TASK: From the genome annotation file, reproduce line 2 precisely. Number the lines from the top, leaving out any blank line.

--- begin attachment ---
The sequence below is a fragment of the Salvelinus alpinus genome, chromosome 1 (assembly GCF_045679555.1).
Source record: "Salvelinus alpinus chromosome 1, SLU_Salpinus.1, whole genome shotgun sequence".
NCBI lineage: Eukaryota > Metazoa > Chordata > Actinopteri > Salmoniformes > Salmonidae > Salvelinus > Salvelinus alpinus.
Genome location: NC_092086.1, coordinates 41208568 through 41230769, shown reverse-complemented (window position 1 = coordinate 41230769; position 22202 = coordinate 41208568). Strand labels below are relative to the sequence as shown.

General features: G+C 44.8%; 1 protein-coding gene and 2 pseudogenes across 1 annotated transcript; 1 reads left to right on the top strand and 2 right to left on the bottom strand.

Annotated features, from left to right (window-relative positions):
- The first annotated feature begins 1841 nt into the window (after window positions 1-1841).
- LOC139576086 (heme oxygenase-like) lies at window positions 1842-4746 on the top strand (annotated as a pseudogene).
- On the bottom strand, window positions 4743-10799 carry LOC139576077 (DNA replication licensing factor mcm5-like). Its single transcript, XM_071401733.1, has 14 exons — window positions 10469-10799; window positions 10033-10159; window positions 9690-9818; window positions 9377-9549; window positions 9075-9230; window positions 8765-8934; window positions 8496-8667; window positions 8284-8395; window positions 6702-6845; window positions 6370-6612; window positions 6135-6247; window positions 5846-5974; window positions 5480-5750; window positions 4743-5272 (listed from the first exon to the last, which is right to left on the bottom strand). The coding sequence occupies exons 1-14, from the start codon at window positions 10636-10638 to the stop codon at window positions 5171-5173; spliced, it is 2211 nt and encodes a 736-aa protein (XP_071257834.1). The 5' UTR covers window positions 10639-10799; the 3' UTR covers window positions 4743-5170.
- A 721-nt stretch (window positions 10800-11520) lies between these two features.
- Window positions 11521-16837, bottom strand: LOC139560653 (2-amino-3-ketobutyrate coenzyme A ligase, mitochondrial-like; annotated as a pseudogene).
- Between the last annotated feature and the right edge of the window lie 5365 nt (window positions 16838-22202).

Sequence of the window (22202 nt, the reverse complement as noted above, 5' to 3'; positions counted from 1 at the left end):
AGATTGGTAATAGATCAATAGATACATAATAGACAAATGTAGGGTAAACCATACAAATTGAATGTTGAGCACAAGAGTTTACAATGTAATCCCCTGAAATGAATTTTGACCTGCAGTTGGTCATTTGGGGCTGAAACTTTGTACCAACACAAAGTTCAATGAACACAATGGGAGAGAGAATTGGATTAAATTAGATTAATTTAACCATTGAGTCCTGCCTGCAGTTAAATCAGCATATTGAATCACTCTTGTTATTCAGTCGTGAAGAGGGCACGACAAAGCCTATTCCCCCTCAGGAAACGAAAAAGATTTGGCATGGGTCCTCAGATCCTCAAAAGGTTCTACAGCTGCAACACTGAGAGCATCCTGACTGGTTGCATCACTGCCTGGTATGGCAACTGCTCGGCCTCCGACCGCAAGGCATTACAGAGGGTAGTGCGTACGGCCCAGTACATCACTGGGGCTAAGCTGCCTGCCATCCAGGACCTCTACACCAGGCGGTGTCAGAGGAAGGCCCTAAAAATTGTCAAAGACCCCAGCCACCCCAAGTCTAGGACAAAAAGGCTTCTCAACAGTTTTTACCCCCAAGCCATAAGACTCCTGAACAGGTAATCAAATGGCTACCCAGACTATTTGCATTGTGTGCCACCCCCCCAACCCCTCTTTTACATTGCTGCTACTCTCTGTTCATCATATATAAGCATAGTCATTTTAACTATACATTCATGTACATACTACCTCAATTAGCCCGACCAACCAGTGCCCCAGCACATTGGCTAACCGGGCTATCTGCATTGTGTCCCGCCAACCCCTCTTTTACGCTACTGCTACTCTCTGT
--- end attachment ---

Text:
Source record: "Salvelinus alpinus chromosome 1, SLU_Salpinus.1, whole genome shotgun sequence".